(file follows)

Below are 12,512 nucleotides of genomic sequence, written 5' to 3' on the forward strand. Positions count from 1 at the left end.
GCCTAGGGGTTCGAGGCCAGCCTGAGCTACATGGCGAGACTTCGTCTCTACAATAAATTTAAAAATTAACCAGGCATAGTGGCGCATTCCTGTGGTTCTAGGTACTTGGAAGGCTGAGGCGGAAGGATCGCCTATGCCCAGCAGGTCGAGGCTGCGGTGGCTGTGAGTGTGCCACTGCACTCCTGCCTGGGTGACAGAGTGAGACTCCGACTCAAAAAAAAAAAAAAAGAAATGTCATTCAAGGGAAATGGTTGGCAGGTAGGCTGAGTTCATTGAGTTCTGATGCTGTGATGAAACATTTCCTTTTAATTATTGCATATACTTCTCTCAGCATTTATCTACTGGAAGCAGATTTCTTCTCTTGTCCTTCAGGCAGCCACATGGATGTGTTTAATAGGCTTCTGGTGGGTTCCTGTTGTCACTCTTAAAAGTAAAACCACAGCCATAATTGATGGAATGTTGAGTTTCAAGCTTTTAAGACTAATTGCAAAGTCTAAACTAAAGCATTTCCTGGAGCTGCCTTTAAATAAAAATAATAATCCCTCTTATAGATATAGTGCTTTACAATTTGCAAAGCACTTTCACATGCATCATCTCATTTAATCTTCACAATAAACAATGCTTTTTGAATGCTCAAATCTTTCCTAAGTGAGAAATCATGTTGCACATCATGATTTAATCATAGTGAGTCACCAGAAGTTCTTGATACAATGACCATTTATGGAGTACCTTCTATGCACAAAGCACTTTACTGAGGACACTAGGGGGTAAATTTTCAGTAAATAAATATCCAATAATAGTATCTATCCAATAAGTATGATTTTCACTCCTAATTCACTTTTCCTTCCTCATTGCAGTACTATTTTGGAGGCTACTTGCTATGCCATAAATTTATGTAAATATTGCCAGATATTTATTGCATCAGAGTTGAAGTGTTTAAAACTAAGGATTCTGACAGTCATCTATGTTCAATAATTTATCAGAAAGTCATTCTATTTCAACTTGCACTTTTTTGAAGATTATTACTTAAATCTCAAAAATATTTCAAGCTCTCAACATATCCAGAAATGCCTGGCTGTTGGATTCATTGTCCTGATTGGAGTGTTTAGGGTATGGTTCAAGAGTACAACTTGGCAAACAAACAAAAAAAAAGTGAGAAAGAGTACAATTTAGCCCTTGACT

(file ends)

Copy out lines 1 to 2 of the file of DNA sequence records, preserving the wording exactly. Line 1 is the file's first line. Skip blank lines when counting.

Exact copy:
Below are 12,512 nucleotides of genomic sequence, written 5' to 3' on the forward strand. Positions count from 1 at the left end.
GCCTAGGGGTTCGAGGCCAGCCTGAGCTACATGGCGAGACTTCGTCTCTACAATAAATTTAAAAATTAACCAGGCATAGTGGCGCATTCCTGTGGTTCTAGGTACTTGGAAGGCTGAGGCGGAAGGATCGCCTATGCCCAGCAGGTCGAGGCTGCGGTGGCTGTGAGTGTGCCACTGCACTCCTGCCTGGGTGACAGAGTGAGACTCCGACTCAAAAAAAAAAAAAAAGAAATGTCATTCAAGGGAAATGGTTGGCAGGTAGGCTGAGTTCATTGAGTTCTGATGCTGTGATGAAACATTTCCTTTTAATTATTGCATATACTTCTCTCAGCATTTATCTACTGGAAGCAGATTTCTTCTCTTGTCCTTCAGGCAGCCACATGGATGTGTTTAATAGGCTTCTGGTGGGTTCCTGTTGTCACTCTTAAAAGTAAAACCACAGCCATAATTGATGGAATGTTGAGTTTCAAGCTTTTAAGACTAATTGCAAAGTCTAAACTAAAGCATTTCCTGGAGCTGCCTTTAAATAAAAATAATAATCCCTCTTATAGATATAGTGCTTTACAATTTGCAAAGCACTTTCACATGCATCATCTCATTTAATCTTCACAATAAACAATGCTTTTTGAATGCTCAAATCTTTCCTAAGTGAGAAATCATGTTGCACATCATGATTTAATCATAGTGAGTCACCAGAAGTTCTTGATACAATGACCATTTATGGAGTACCTTCTATGCACAAAGCACTTTACTGAGGACACTAGGGGGTAAATTTTCAGTAAATAAATATCCAATAATAGTATCTATCCAATAAGTATGATTTTCACTCCTAATTCACTTTTCCTTCCTCATTGCAGTACTATTTTGGAGGCTACTTGCTATGCCATAAATTTATGTAAATATTGCCAGATATTTATTGCATCAGAGTTGAAGTGTTTAAAACTAAGGATTCTGACAGTCATCTATGTTCAATAATTTATCAGAAAGTCATTCTATTTCAACTTGCACTTTTTTGAAGATTATTACTTAAATCTCAAAAATATTTCAAGCTCTCAACATATCCAGAAATGCCTGGCTGTTGGATTCATTGTCCTGATTGGAGTGTTTAGGGTATGGTTCAAGAGTACAACTTGGCAAACAAACAAAAAAAAAGTGAGAAAGAGTACAATTTAGCCCTTGACT